Mount Mansfield Company, owner of the Stowe Mountain Resort (Stowe), demonstrates distinctive leadership in promoting dam safety.
In 2003 and 2004, Stowe constructed and now owns and operates a 340 acre-foot pumped storage snowmaking reservoir in Stowe, Vermont. This 60-foot high zoned earthfill embankment reservoir is a high-hazard potential impoundment situated at the base of Spruce Peak with a design pool at approximately 140 feet above the adjacent river valley. The reservoir is surrounded by an 18-hole golf course constructed on and beside the embankments.
Stowe has embraced the elements of dam safety practice. Stowe’s mountain operations team members have attended annual ASDSO-sponsored seminars for dam owners, and have actively overseen dam safety practices on a day-to-day basis. In concert with the Town of Stowe, the Vermont Dam Safety office and regional emergency response forces, Stowe Mountain Resort has developed a comprehensive Emergency Action Plan and “exercises” the plan regularly.
Stowe has made dam safety an integral part of the business of operating their world class ski area. The snowmaking system operators are trained to monitor reservoir conditions and remain alert to warning signs at the reservoir. For example, last year an unusually wet period in early summer caused a small downstream slope slough near the left abutment. Stowe personnel responded immediately upon discovering the slough, contacting the design engineer, and immediately lowering the reservoir pool until closer evaluation revealed that the slough was non-critical and in a transition area between landscaped fill for the surrounding golf course and the dam proper.
This culture of dam safety awareness developed from leadership by key management. Rod Kessler, Vice President of Mountain Operations until this past spring, was the senior manager overseeing design, construction, and initial reservoir operations. He embraced the responsibilities of dam ownership, giving personal attention to design and construction oversight. This attention was contagious, with assistant mountain operations coordinator, Michael Manley, and Rod’s successor, Scott Reeves, continuing to embrace dam safety awareness. Leadership in dam safety awareness at Stowe was undoubtedly fueled by Hank Lunde, president of Mount Mansfield Company, and a civil engineer.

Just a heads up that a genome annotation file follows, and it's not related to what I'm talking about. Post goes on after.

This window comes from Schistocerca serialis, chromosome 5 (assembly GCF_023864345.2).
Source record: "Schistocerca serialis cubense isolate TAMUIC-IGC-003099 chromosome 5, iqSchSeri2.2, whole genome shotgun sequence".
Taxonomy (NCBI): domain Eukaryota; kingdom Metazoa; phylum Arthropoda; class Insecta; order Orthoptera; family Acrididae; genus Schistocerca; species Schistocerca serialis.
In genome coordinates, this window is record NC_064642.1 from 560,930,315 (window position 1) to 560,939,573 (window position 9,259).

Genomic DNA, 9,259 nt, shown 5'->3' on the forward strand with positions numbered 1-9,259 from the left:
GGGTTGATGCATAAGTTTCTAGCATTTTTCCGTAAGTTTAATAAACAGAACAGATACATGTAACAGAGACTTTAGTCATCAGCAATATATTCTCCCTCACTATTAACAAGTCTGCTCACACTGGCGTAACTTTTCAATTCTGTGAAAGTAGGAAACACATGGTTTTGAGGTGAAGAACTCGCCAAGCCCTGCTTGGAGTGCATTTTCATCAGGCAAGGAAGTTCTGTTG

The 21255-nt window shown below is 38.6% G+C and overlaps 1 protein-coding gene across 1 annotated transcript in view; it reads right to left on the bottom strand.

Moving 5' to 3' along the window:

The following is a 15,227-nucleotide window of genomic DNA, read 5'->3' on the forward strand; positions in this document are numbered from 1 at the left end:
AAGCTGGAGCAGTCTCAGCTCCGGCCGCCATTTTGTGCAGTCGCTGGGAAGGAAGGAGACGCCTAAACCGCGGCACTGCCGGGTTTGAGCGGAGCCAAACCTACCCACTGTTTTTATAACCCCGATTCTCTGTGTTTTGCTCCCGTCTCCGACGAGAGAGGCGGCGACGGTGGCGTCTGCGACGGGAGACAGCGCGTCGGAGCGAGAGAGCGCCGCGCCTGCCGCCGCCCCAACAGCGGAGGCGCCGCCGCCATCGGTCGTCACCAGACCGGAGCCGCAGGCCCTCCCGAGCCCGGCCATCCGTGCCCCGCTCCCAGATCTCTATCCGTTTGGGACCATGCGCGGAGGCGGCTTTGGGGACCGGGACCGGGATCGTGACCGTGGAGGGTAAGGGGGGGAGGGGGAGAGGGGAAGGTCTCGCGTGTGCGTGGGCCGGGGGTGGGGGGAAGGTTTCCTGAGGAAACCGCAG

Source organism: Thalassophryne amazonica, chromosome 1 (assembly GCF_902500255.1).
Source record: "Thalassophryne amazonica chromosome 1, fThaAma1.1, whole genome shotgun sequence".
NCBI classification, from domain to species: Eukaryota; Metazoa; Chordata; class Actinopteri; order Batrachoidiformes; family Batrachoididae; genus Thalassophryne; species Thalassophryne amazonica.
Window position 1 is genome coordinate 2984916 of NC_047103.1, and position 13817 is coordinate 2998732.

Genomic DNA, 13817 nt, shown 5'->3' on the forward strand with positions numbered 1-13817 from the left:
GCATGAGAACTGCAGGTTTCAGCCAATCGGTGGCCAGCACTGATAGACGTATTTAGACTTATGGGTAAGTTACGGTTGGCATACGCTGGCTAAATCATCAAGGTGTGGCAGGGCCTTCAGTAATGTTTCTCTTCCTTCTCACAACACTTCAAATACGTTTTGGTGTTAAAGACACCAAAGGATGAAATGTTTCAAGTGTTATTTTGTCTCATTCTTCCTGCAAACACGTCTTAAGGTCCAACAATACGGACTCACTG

Stowe Mountain Resort sets an example for dam owners in all arenas. By their active participation in both ASDSO and ski industry associations, they communicate the value of dam safety awareness to the recreation industry on a regional and national level.
Southeast Region Award of Merit: Spartanburg Water System, Spartanburg, SC
Spartanburg Water System (SWS) is a regional supplier of drinking water to approximately 121,000 customers in Spartanburg County. Integral to the supply of safe drinking water is the ownership and maintenance of three dams and reservoirs: Lake Bowen, Reservoir #1, and Lake Blalock, as well as two water treatment plants. ASDSO’s Southeast Region recognizes SWS for its work related to improving Lake Blalock, protecting the public, and ensuring a plentiful water supply for its customers.
Lake Blalock was constructed on the Pacolet River as an earthen embankment dam in 1983 for the purpose of supplying drinking water. In 2004, in order to increase the safe yield of the reservoir and increase the safety of the dam to current Type I (High Hazard) standards, the dam was upgraded. The Lake Blalock Improvement project consisted of overlaying the existing earthen dam with a layer of roller-compacted-concrete (RCC) and constructing a new RCC stilling basin. The existing spillway was upgraded by furnishing and installing three hydraulically operated spillway crest gates, constructing a new cast-in-place concrete ogee crest, and constructing a bridge across the spillway. Additionally, a fixed-cone valve was installed as a low-level outlet. Construction of the upgrade to the dam was recently completed.
This project not only doubled the capacity of the existing reservoir, it increased the safety of the dam by:
ensuring that a PMF storm event could be handled,
ensuring personnel access for the entire dam with the addition of a bridge over the spillway; and
providing limited lake level control with the addition of spillway crest gates and low-level outlet control.
Additionally, SWS has taken the initiative to develop a model Emergency Action Plan, with the dual purpose of reducing the risk of human life loss or property damage, and serving as a model plan that would promote dam safety in South Carolina. In developing the EAP, SWS solicited the input of various stakeholders, including neighboring counties, state and county emergency coordinators, the National Weather Service, and the South Carolina Dam Safety Office. SWS worked Spartanburg County to integrate inundation mapping into the county’s reverse 911 system, and arranged EAP training sessions in three parts: orientation, tabletop exercises, and functional exercises.
Midwest Region Award of Merit: James R. Hegarty, P.E., Prein & Newhof, Grand Rapids, MI
James R. Hegarty, a project manager and Board of Directors member for consulting engineering firm Prein & Newhof, has been very active in the design and study of dam removals for communities struggling with dam safety issues.
Mr. Hegarty’s first such project began in 1994 in the City of Big Rapids, Michigan, which owned the remnant of a former hydropower dam on the Muskegon River that had claimed at least three lives in the decade prior to its removal in 2001. With the help of Mr. Hegarty, Big Rapids obtained full funding for the $1,500,000 project from environmental organizations.